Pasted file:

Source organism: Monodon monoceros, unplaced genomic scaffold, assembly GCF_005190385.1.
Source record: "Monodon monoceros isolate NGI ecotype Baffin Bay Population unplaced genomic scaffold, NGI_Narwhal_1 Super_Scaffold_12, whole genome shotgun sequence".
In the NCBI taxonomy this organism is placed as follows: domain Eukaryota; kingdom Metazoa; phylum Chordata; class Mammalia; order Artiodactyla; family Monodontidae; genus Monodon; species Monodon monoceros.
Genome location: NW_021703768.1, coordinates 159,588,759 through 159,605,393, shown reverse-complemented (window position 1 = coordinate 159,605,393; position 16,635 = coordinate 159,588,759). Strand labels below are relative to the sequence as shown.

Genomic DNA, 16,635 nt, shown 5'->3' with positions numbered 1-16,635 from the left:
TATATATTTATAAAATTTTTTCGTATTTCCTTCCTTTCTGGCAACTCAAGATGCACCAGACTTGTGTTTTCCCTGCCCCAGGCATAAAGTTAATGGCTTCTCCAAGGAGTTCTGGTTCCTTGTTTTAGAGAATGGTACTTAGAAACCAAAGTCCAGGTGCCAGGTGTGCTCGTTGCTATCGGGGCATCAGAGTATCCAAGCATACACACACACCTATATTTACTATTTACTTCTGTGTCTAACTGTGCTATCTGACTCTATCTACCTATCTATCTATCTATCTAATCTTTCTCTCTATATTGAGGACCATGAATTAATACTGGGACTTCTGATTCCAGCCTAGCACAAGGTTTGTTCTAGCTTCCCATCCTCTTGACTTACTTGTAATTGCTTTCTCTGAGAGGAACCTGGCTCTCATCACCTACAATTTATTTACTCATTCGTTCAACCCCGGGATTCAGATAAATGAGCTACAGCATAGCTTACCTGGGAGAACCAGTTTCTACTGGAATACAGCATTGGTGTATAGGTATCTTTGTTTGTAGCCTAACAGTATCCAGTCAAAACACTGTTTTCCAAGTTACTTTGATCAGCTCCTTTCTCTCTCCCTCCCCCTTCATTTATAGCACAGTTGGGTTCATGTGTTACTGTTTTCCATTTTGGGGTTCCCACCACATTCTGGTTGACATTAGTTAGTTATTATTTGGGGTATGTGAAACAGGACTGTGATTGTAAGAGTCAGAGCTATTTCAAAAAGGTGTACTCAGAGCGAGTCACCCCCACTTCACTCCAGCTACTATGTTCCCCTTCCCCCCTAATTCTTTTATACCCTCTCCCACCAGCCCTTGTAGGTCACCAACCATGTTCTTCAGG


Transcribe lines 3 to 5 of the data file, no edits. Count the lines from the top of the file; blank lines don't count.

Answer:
In the NCBI taxonomy this organism is placed as follows: domain Eukaryota; kingdom Metazoa; phylum Chordata; class Mammalia; order Artiodactyla; family Monodontidae; genus Monodon; species Monodon monoceros.
Genome location: NW_021703768.1, coordinates 159,588,759 through 159,605,393, shown reverse-complemented (window position 1 = coordinate 159,605,393; position 16,635 = coordinate 159,588,759). Strand labels below are relative to the sequence as shown.

Genomic DNA, 16,635 nt, shown 5'->3' with positions numbered 1-16,635 from the left: